KTM 1290 Super Duke R | DOIN’ TIME

Long-Term Update: Rain-testing new tires and saddlebags.

WRIST: Zack Courts
MSRP (2014): $16,999
MILES: 12,184
MPG: 36
MODS: Metzeler tires
UPDATE: 9

After stretching my arms and wheelying my brains out at a local trackday, the KTM 1290 is back to street clothing and commuting duties. The Blaze bags from SW-Motech (see Doin' Time here) went back on, but I left the MRA windscreen off, and I haven't missed it. Naked-bike purists wagged their collective finger at me for tarnishing the idea behind the Super Duke, and in this case they were right. I think the windshield detracted more from the 1290's looks than it added in comfort or functionality, and I suspect most other screens would do the same.

The Blaze bags from SW Motech don’t claim to be waterproof, nor are the zippers sealed, but check out how the water beads up on the nylon exterior. Waterproof liners are provided to make dry certain.

Finally getting some sporadic rain in California meant waterproof testing of items was underway; first up, these Bags Connection Blaze saddlebags. To compare techniques I stuffed both bags full of brown packing paper—one in the waterproof liner and one not—and set off. After about an hour of riding in steady rain the paper packed in the roll-down, waterproof liner was dry. Surprisingly, even though these Blaze soft bags don’t have waterproof zippers, the paper stuffed in without protection was also largely dry. The system checks out, and it seems a shower here or there would be no sweat for the Blaze’s ballistic nylon exterior.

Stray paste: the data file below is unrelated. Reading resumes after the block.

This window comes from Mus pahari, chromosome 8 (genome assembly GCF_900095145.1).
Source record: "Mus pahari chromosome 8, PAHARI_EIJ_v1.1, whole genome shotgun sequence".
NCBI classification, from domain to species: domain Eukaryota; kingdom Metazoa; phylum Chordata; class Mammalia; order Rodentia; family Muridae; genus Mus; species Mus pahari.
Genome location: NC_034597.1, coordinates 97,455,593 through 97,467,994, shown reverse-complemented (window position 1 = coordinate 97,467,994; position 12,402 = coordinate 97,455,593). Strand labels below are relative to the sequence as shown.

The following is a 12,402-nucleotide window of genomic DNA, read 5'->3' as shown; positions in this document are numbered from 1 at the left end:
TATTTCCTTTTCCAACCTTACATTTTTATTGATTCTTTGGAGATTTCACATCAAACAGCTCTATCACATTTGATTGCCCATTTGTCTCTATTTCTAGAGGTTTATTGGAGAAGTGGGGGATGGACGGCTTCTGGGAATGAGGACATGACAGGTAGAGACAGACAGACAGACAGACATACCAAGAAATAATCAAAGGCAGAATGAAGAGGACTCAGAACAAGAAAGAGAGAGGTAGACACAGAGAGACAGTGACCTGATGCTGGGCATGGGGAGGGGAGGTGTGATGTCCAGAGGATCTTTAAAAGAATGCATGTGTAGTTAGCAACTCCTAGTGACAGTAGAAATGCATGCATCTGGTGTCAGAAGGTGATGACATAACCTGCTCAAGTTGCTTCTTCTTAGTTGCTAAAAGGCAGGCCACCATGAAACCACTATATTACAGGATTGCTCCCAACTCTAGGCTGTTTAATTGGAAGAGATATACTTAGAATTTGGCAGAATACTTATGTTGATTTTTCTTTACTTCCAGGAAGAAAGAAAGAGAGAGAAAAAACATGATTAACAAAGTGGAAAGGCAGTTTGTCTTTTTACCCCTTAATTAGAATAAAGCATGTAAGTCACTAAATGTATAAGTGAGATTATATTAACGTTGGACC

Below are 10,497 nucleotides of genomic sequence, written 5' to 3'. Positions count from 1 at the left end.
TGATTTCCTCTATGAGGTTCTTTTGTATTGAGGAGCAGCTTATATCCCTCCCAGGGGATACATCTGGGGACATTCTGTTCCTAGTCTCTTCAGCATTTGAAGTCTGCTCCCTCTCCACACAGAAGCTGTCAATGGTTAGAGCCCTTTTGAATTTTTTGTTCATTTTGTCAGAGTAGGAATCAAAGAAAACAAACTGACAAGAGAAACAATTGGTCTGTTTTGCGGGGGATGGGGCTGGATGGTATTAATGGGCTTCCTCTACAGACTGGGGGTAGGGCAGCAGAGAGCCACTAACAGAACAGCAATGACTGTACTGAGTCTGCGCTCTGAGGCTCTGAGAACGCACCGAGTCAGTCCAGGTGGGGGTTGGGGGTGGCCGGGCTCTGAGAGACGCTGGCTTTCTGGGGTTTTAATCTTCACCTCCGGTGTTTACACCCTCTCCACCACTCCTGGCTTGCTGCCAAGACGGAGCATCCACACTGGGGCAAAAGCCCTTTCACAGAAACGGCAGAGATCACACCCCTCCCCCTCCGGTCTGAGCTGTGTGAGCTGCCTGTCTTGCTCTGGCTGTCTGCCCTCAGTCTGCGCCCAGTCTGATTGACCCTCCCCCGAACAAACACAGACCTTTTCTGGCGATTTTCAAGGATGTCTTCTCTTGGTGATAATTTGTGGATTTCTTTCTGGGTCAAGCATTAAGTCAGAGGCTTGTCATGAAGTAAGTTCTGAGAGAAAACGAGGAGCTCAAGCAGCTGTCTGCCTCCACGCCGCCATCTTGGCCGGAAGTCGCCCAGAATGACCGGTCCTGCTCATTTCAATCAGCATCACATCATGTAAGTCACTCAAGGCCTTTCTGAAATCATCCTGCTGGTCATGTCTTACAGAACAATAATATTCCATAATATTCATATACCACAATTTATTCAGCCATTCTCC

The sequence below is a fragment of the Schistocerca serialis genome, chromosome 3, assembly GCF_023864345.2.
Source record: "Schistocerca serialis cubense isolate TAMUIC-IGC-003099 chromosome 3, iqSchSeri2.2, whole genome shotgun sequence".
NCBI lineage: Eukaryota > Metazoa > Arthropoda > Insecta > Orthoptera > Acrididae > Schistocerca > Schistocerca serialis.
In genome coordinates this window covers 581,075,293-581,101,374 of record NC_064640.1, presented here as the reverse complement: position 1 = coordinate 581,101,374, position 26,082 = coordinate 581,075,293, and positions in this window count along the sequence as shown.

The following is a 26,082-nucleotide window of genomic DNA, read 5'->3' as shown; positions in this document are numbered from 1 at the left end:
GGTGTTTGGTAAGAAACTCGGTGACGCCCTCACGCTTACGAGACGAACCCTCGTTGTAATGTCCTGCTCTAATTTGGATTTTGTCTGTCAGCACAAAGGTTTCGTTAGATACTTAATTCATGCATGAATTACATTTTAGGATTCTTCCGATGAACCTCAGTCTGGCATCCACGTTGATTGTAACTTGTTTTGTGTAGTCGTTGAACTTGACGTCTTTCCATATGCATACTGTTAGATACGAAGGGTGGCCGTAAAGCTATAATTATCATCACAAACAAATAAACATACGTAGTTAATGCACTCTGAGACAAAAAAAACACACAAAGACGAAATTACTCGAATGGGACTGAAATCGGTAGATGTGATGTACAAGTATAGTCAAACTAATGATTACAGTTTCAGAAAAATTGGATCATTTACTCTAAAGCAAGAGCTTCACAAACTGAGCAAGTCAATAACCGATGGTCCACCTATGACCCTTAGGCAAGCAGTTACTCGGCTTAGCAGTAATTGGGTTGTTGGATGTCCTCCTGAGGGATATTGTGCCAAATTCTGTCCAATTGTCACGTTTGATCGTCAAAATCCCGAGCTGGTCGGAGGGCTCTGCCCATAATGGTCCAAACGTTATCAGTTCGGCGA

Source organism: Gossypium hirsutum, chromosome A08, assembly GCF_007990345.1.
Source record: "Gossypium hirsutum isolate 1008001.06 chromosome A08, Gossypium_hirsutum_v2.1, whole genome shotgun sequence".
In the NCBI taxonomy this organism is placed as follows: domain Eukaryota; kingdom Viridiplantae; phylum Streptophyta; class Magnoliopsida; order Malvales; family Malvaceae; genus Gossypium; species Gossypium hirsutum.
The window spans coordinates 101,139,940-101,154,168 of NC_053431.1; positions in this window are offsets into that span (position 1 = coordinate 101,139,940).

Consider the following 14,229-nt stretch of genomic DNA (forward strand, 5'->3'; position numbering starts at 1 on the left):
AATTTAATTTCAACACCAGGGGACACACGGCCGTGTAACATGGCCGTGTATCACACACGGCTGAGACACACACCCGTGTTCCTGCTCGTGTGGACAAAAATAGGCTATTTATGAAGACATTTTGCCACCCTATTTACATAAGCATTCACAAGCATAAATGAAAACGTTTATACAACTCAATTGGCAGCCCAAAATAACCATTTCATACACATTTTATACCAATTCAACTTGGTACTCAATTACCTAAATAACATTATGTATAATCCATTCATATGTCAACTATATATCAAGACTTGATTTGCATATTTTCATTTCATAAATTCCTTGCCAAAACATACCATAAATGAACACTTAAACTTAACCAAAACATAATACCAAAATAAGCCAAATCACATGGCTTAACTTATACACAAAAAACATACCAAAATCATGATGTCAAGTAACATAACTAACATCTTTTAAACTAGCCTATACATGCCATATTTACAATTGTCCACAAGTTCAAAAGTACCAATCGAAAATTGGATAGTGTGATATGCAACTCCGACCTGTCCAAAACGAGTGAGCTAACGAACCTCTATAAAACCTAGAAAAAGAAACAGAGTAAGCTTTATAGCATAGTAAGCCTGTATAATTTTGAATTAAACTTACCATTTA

After a little less than 3,000 miles of day-to-day riding and one thoroughly abusive trackday, the Bridgestone S20 Evo tires were down to the wear bars, so I went looking for a replacement. Metzeler had an obvious choice in its new Sportec M7 RR supersport tire (metzeler.com; $426/set). The M7 RR slots into the Metzeler line at the most aggressive end designed for street use and occasional track riding—though you might assume otherwise seeing how prominent the treat cuts are. The M7 RR uses a single compound front and a dual-compound rear, with the center 20 percent (about 45mm) of the tire using a harder compound for more longevity.

Metzeler claims excellent wet traction due to high silica content, and the first thing I did was put it to the test with a sopping commute on fresh M7 RRs. After being very careful for the first few miles, I experimented with traction and was deeply impressed. Lifting the front wheel under acceleration and the rear wheel under braking on soaked pavement is a testament to the tire’s wet grip. In the few hundred miles since that first ride I’ve been impressed with the M7 RR’s short warm-up time and general ride quality. Still many miles to go, of course.

Next up for the 1290 is a service at the dealer, and, when it returns to our shop, I’ll probably put the KTM bags back on. Provided we don’t go through another epic drought, I’ll be testing the OEM panniers for waterproofness too.

The Blaze bags from SW Motech don’t claim to be waterproof, nor are the zippers sealed, but check out how the water beads up on the nylon exterior. Waterproof liners are provided to make dry certain.